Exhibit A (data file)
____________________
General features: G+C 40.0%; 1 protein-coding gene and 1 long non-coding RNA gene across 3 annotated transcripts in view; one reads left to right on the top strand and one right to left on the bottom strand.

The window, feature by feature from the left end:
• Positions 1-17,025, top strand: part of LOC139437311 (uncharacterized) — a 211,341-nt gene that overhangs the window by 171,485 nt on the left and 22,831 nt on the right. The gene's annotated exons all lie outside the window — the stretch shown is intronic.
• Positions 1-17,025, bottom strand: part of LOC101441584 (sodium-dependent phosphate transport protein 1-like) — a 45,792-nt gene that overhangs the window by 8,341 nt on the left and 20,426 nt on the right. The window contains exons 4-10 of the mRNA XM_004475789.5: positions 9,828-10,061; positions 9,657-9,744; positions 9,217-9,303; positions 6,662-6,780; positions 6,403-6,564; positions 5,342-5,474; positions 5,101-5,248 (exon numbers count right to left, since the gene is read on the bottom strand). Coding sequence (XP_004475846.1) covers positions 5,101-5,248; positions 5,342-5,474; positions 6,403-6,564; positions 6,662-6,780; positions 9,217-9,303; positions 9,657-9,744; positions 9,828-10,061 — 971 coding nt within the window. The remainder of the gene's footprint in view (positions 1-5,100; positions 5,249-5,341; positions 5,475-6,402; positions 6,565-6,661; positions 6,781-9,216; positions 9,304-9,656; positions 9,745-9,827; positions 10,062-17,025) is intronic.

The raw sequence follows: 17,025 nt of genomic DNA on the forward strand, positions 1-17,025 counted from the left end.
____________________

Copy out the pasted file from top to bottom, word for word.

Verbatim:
General features: G+C 40.0%; 1 protein-coding gene and 1 long non-coding RNA gene across 3 annotated transcripts in view; one reads left to right on the top strand and one right to left on the bottom strand.

The window, feature by feature from the left end:
• Positions 1-17,025, top strand: part of LOC139437311 (uncharacterized) — a 211,341-nt gene that overhangs the window by 171,485 nt on the left and 22,831 nt on the right. The gene's annotated exons all lie outside the window — the stretch shown is intronic.
• Positions 1-17,025, bottom strand: part of LOC101441584 (sodium-dependent phosphate transport protein 1-like) — a 45,792-nt gene that overhangs the window by 8,341 nt on the left and 20,426 nt on the right. The window contains exons 4-10 of the mRNA XM_004475789.5: positions 9,828-10,061; positions 9,657-9,744; positions 9,217-9,303; positions 6,662-6,780; positions 6,403-6,564; positions 5,342-5,474; positions 5,101-5,248 (exon numbers count right to left, since the gene is read on the bottom strand). Coding sequence (XP_004475846.1) covers positions 5,101-5,248; positions 5,342-5,474; positions 6,403-6,564; positions 6,662-6,780; positions 9,217-9,303; positions 9,657-9,744; positions 9,828-10,061 — 971 coding nt within the window. The remainder of the gene's footprint in view (positions 1-5,100; positions 5,249-5,341; positions 5,475-6,402; positions 6,565-6,661; positions 6,781-9,216; positions 9,304-9,656; positions 9,745-9,827; positions 10,062-17,025) is intronic.

The raw sequence follows: 17,025 nt of genomic DNA on the forward strand, positions 1-17,025 counted from the left end.